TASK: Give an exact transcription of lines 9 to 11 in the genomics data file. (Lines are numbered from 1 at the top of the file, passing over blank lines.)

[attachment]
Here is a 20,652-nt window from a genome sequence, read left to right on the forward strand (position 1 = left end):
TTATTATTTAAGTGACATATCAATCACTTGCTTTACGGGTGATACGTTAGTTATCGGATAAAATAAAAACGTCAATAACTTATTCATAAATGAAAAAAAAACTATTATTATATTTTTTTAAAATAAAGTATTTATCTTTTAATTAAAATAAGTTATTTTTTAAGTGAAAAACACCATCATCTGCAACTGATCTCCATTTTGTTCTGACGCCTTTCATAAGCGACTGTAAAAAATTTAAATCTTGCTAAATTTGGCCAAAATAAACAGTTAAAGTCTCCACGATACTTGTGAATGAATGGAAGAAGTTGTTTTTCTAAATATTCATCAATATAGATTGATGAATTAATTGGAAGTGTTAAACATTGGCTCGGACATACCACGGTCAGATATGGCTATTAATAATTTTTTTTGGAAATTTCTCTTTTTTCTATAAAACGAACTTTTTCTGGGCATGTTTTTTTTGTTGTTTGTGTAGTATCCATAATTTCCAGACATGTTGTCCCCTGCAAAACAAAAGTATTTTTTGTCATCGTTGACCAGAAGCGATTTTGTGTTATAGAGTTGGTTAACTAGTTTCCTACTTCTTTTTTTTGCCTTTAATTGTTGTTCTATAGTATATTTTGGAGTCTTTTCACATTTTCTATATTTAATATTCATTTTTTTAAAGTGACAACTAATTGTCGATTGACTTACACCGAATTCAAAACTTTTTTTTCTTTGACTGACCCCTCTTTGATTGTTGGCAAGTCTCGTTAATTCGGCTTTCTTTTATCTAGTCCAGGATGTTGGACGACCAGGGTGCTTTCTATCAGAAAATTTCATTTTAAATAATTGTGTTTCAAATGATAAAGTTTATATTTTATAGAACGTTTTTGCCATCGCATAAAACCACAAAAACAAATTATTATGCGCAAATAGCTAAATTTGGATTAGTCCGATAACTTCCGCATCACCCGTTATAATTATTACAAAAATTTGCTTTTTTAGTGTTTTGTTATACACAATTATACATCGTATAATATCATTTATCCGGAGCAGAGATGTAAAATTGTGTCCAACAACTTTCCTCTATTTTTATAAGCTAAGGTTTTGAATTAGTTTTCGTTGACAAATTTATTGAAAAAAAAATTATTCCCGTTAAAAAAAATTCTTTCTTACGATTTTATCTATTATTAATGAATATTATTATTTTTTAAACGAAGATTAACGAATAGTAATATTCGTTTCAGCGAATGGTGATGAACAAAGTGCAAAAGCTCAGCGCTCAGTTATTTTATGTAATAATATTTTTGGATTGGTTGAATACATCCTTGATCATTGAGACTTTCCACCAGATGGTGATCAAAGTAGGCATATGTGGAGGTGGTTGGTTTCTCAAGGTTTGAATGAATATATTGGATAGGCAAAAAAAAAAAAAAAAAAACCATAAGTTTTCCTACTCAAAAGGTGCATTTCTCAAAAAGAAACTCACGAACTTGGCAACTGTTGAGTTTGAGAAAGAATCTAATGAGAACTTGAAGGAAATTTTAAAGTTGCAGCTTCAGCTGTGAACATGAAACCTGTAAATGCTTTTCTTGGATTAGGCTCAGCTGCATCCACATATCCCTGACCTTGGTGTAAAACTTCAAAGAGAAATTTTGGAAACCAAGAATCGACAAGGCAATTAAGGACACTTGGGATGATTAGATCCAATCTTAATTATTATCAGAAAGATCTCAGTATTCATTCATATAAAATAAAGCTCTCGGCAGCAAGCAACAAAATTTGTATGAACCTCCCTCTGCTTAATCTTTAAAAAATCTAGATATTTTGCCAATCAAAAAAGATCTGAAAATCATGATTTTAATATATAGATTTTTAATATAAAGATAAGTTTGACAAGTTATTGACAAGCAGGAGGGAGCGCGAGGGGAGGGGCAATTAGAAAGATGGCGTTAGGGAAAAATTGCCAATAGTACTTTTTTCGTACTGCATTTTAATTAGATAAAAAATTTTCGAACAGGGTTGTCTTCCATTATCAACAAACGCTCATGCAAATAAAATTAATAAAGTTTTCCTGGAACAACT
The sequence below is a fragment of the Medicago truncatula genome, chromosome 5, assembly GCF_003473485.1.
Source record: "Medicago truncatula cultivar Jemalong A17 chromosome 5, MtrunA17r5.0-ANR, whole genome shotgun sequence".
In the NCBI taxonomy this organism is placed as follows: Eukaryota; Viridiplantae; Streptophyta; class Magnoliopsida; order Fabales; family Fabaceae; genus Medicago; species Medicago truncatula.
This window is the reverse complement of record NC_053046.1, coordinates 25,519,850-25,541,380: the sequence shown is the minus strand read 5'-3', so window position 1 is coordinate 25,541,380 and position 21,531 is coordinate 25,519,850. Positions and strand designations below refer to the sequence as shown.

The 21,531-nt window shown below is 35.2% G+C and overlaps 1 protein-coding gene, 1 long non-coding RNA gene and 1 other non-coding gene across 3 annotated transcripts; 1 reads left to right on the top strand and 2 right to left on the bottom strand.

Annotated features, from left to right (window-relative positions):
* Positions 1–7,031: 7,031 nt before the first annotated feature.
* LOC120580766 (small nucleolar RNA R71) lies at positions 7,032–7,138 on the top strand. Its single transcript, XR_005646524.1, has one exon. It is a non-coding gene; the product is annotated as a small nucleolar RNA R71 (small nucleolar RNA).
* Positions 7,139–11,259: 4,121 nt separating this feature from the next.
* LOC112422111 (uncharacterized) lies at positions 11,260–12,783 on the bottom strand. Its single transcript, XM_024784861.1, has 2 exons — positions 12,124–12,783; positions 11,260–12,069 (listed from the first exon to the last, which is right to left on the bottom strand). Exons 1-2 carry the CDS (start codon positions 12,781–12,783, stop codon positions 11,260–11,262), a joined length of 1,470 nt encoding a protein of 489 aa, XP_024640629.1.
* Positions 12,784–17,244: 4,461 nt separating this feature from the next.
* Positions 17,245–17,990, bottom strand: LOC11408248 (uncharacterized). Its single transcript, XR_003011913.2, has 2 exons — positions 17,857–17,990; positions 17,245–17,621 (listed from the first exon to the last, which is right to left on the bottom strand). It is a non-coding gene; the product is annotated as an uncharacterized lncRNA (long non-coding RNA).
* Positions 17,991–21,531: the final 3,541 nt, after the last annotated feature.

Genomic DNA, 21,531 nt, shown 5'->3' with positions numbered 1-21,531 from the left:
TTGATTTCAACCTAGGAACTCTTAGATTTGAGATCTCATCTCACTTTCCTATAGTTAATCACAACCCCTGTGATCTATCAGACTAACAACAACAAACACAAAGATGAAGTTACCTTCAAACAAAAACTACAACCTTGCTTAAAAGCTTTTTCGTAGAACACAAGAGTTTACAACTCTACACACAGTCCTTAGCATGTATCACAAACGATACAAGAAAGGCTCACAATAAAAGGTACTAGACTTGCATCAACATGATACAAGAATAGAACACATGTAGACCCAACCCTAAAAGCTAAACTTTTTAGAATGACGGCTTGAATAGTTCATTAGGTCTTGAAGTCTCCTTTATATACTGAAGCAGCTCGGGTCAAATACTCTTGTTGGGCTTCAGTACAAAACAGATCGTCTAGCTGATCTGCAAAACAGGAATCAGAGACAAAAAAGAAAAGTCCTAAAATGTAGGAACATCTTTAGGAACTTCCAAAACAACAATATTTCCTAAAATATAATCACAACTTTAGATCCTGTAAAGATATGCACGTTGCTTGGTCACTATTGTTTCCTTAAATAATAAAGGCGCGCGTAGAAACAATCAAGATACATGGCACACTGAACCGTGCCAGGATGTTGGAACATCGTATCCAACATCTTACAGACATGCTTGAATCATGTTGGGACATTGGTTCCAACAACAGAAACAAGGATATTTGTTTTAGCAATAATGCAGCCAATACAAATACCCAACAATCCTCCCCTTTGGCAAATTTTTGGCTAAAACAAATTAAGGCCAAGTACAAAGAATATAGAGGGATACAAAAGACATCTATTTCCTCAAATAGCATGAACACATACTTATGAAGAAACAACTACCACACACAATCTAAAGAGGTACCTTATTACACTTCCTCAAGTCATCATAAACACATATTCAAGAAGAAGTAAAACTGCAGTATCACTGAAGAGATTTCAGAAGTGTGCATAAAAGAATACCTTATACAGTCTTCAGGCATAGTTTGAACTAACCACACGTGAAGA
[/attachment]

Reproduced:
* Positions 1–7,031: 7,031 nt before the first annotated feature.
* LOC120580766 (small nucleolar RNA R71) lies at positions 7,032–7,138 on the top strand. Its single transcript, XR_005646524.1, has one exon. It is a non-coding gene; the product is annotated as a small nucleolar RNA R71 (small nucleolar RNA).
* Positions 7,139–11,259: 4,121 nt separating this feature from the next.